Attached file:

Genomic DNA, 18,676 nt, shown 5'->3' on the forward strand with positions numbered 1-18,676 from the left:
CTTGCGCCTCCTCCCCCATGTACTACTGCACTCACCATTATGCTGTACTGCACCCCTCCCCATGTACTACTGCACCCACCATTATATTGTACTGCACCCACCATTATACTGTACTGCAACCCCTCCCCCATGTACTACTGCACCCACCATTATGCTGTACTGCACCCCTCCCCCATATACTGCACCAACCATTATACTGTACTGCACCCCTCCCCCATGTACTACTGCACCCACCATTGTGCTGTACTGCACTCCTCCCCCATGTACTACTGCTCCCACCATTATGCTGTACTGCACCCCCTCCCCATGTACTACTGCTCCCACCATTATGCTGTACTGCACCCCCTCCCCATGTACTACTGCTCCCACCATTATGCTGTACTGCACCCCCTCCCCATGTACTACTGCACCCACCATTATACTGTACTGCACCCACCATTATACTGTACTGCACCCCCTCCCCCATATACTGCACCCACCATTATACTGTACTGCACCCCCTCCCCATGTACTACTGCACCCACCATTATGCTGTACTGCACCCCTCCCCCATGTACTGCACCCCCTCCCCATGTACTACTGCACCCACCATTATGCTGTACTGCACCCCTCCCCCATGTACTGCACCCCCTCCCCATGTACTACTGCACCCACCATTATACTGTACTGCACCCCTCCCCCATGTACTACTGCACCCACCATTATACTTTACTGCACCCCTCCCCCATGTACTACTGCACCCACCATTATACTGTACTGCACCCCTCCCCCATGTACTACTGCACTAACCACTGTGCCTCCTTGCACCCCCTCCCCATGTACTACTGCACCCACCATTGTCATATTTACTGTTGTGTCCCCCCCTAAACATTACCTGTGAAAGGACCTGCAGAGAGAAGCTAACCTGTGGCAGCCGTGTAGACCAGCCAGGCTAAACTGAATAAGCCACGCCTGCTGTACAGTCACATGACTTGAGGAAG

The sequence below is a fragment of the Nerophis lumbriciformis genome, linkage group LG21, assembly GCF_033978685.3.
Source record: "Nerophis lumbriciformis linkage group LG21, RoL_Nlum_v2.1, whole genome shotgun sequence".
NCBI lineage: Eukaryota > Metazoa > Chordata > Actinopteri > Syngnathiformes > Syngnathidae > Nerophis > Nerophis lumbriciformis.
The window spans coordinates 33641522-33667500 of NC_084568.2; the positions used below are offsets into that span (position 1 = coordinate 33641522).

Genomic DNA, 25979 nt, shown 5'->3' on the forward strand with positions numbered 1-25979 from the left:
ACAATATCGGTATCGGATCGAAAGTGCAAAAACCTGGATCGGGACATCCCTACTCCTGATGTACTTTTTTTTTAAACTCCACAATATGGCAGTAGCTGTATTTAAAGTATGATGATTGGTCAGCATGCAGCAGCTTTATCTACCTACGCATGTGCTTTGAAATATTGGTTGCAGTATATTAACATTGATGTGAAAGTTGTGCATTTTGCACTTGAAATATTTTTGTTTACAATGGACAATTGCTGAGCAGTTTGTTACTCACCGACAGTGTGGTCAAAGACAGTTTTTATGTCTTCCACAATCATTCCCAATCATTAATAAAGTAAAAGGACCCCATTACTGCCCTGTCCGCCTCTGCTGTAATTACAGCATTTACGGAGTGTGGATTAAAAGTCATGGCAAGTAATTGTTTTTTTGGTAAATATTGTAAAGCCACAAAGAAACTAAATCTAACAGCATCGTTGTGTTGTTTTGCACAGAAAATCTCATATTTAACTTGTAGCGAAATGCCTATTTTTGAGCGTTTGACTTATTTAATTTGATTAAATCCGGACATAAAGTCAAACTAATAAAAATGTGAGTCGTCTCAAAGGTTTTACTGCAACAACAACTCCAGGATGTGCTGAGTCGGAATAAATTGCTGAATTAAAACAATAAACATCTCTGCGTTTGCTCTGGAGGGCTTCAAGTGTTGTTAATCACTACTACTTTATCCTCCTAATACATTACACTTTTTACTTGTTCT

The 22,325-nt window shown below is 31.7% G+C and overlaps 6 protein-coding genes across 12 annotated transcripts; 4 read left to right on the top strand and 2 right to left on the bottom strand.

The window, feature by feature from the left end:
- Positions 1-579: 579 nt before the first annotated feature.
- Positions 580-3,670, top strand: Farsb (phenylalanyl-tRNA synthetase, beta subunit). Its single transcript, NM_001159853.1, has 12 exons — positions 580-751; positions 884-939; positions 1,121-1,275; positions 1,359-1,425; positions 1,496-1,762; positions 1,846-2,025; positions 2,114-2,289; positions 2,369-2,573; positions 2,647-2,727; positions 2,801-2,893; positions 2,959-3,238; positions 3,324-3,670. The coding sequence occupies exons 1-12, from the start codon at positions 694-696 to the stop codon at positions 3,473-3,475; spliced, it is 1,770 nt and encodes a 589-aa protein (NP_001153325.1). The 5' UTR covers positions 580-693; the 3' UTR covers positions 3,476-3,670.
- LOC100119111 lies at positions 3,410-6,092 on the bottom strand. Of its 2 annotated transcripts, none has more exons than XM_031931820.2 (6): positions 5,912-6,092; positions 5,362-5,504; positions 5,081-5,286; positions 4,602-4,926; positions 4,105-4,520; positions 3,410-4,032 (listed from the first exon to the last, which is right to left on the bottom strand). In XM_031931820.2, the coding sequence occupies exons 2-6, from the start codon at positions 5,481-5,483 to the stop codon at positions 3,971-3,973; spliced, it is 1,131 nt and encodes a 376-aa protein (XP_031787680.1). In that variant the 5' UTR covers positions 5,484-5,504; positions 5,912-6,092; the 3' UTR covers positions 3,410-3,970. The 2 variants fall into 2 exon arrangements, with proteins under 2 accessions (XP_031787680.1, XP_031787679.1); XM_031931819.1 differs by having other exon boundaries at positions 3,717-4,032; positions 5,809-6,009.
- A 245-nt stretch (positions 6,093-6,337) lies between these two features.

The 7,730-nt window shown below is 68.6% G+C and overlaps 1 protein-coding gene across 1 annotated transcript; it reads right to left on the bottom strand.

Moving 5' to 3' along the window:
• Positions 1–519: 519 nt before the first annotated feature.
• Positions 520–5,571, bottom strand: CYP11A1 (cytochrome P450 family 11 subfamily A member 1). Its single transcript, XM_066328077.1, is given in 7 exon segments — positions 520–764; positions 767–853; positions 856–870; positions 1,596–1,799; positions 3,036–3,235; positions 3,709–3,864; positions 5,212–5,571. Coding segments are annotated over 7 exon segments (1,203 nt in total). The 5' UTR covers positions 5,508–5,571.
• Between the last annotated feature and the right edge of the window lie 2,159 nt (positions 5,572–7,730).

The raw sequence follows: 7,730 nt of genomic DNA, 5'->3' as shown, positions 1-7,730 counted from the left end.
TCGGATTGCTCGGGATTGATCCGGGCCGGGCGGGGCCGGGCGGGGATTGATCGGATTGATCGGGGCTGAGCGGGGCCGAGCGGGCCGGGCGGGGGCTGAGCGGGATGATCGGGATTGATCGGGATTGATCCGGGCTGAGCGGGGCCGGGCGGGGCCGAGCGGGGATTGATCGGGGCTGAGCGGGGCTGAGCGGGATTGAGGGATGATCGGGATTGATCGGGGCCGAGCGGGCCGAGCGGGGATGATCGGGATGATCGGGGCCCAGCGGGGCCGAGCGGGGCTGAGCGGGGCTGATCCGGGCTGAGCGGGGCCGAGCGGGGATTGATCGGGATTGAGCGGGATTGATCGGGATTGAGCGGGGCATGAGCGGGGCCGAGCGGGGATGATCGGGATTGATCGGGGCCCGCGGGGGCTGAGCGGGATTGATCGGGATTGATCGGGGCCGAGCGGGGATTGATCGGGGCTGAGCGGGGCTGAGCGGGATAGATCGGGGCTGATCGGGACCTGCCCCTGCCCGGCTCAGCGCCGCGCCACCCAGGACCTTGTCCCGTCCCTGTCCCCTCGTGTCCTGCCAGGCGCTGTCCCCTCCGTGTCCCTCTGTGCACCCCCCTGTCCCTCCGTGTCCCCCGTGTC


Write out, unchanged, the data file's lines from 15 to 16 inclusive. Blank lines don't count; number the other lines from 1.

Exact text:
The 7,730-nt window shown below is 68.6% G+C and overlaps 1 protein-coding gene across 1 annotated transcript; it reads right to left on the bottom strand.

Moving 5' to 3' along the window: